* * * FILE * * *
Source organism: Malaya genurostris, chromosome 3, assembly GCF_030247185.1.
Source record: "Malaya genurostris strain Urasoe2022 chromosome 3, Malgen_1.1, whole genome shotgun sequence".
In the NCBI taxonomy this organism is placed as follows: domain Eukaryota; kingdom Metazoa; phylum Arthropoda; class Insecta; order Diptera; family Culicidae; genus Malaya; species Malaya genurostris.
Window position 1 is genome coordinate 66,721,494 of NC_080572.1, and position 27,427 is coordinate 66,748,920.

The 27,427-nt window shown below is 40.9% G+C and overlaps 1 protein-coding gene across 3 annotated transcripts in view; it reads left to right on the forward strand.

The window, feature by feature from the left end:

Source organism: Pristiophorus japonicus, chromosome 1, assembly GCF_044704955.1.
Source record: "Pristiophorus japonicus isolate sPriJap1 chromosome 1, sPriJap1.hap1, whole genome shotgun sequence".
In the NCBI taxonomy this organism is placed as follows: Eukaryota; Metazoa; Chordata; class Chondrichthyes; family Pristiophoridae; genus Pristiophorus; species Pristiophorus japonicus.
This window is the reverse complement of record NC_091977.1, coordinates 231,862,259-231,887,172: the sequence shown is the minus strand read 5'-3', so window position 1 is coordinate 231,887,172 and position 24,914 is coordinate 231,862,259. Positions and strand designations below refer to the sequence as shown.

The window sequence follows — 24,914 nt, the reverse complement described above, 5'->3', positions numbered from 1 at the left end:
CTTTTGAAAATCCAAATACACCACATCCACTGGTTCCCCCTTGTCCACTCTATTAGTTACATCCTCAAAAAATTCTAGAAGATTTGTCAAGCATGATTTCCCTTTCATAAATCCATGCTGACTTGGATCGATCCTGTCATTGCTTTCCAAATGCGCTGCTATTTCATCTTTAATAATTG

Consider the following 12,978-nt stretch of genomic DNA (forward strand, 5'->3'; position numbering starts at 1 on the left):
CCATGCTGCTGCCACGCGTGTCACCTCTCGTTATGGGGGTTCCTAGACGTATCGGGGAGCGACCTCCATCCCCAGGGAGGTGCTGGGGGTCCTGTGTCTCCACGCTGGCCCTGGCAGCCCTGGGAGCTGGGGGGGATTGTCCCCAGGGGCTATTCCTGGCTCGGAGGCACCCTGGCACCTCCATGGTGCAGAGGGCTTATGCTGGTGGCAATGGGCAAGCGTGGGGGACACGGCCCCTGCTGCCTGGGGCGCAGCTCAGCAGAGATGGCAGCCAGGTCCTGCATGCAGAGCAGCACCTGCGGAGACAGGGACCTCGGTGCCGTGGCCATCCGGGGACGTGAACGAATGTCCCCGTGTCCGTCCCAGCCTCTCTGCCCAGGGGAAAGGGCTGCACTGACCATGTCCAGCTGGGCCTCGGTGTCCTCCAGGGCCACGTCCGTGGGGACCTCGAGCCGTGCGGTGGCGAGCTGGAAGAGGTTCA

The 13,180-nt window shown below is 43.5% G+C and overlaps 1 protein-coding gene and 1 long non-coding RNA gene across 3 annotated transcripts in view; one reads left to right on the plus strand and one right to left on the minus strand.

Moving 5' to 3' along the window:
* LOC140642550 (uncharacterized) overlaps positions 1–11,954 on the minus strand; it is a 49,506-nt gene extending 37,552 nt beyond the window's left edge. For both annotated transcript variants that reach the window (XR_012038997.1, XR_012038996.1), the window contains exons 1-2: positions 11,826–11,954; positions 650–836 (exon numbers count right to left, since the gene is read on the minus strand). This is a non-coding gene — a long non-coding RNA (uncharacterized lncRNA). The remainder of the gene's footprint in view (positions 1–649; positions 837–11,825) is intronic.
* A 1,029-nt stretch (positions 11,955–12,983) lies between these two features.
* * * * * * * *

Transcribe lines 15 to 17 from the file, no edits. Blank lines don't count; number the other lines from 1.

The 13,180-nt window shown below is 43.5% G+C and overlaps 1 protein-coding gene and 1 long non-coding RNA gene across 3 annotated transcripts in view; one reads left to right on the plus strand and one right to left on the minus strand.

Moving 5' to 3' along the window:
* LOC140642550 (uncharacterized) overlaps positions 1–11,954 on the minus strand; it is a 49,506-nt gene extending 37,552 nt beyond the window's left edge. For both annotated transcript variants that reach the window (XR_012038997.1, XR_012038996.1), the window contains exons 1-2: positions 11,826–11,954; positions 650–836 (exon numbers count right to left, since the gene is read on the minus strand). This is a non-coding gene — a long non-coding RNA (uncharacterized lncRNA). The remainder of the gene's footprint in view (positions 1–649; positions 837–11,825) is intronic.